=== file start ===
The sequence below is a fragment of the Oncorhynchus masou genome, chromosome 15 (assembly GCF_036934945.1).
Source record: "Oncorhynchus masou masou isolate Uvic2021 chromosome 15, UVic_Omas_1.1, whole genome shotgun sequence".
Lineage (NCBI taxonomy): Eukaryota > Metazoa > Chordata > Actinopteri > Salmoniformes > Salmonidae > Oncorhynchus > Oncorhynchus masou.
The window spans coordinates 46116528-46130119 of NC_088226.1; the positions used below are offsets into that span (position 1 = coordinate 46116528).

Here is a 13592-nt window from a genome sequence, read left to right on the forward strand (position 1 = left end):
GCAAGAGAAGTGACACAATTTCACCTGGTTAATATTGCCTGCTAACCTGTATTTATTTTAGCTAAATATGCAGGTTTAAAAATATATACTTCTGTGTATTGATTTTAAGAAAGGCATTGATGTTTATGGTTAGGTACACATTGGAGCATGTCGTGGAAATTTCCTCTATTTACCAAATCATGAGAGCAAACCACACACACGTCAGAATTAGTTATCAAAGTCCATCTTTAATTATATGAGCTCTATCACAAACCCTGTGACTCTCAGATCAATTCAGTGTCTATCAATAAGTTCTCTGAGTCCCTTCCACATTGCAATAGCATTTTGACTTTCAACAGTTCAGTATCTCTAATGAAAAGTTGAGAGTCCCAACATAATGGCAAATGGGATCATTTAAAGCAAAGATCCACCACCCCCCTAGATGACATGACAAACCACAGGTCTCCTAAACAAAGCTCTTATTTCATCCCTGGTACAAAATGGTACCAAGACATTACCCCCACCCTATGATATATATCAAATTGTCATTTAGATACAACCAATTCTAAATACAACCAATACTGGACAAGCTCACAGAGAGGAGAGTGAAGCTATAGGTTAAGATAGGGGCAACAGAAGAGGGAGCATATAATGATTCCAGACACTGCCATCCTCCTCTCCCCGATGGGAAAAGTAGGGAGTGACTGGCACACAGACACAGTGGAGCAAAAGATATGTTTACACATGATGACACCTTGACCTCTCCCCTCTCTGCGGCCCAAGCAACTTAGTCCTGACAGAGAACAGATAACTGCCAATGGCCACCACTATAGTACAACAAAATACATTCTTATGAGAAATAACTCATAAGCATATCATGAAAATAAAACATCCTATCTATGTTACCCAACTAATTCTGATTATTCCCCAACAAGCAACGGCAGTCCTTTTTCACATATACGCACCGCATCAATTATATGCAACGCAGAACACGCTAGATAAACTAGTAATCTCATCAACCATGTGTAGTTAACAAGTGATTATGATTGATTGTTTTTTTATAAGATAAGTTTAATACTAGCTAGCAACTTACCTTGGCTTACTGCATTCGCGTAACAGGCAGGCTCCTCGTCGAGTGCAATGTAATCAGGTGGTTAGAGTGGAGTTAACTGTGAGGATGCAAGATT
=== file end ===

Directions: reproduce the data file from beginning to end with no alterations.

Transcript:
The sequence below is a fragment of the Oncorhynchus masou genome, chromosome 15 (assembly GCF_036934945.1).
Source record: "Oncorhynchus masou masou isolate Uvic2021 chromosome 15, UVic_Omas_1.1, whole genome shotgun sequence".
Lineage (NCBI taxonomy): Eukaryota > Metazoa > Chordata > Actinopteri > Salmoniformes > Salmonidae > Oncorhynchus > Oncorhynchus masou.
The window spans coordinates 46116528-46130119 of NC_088226.1; the positions used below are offsets into that span (position 1 = coordinate 46116528).

Here is a 13592-nt window from a genome sequence, read left to right on the forward strand (position 1 = left end):
GCAAGAGAAGTGACACAATTTCACCTGGTTAATATTGCCTGCTAACCTGTATTTATTTTAGCTAAATATGCAGGTTTAAAAATATATACTTCTGTGTATTGATTTTAAGAAAGGCATTGATGTTTATGGTTAGGTACACATTGGAGCATGTCGTGGAAATTTCCTCTATTTACCAAATCATGAGAGCAAACCACACACACGTCAGAATTAGTTATCAAAGTCCATCTTTAATTATATGAGCTCTATCACAAACCCTGTGACTCTCAGATCAATTCAGTGTCTATCAATAAGTTCTCTGAGTCCCTTCCACATTGCAATAGCATTTTGACTTTCAACAGTTCAGTATCTCTAATGAAAAGTTGAGAGTCCCAACATAATGGCAAATGGGATCATTTAAAGCAAAGATCCACCACCCCCCTAGATGACATGACAAACCACAGGTCTCCTAAACAAAGCTCTTATTTCATCCCTGGTACAAAATGGTACCAAGACATTACCCCCACCCTATGATATATATCAAATTGTCATTTAGATACAACCAATTCTAAATACAACCAATACTGGACAAGCTCACAGAGAGGAGAGTGAAGCTATAGGTTAAGATAGGGGCAACAGAAGAGGGAGCATATAATGATTCCAGACACTGCCATCCTCCTCTCCCCGATGGGAAAAGTAGGGAGTGACTGGCACACAGACACAGTGGAGCAAAAGATATGTTTACACATGATGACACCTTGACCTCTCCCCTCTCTGCGGCCCAAGCAACTTAGTCCTGACAGAGAACAGATAACTGCCAATGGCCACCACTATAGTACAACAAAATACATTCTTATGAGAAATAACTCATAAGCATATCATGAAAATAAAACATCCTATCTATGTTACCCAACTAATTCTGATTATTCCCCAACAAGCAACGGCAGTCCTTTTTCACATATACGCACCGCATCAATTATATGCAACGCAGAACACGCTAGATAAACTAGTAATCTCATCAACCATGTGTAGTTAACAAGTGATTATGATTGATTGTTTTTTTATAAGATAAGTTTAATACTAGCTAGCAACTTACCTTGGCTTACTGCATTCGCGTAACAGGCAGGCTCCTCGTCGAGTGCAATGTAATCAGGTGGTTAGAGTGGAGTTAACTGTGAGGATGCAAGATT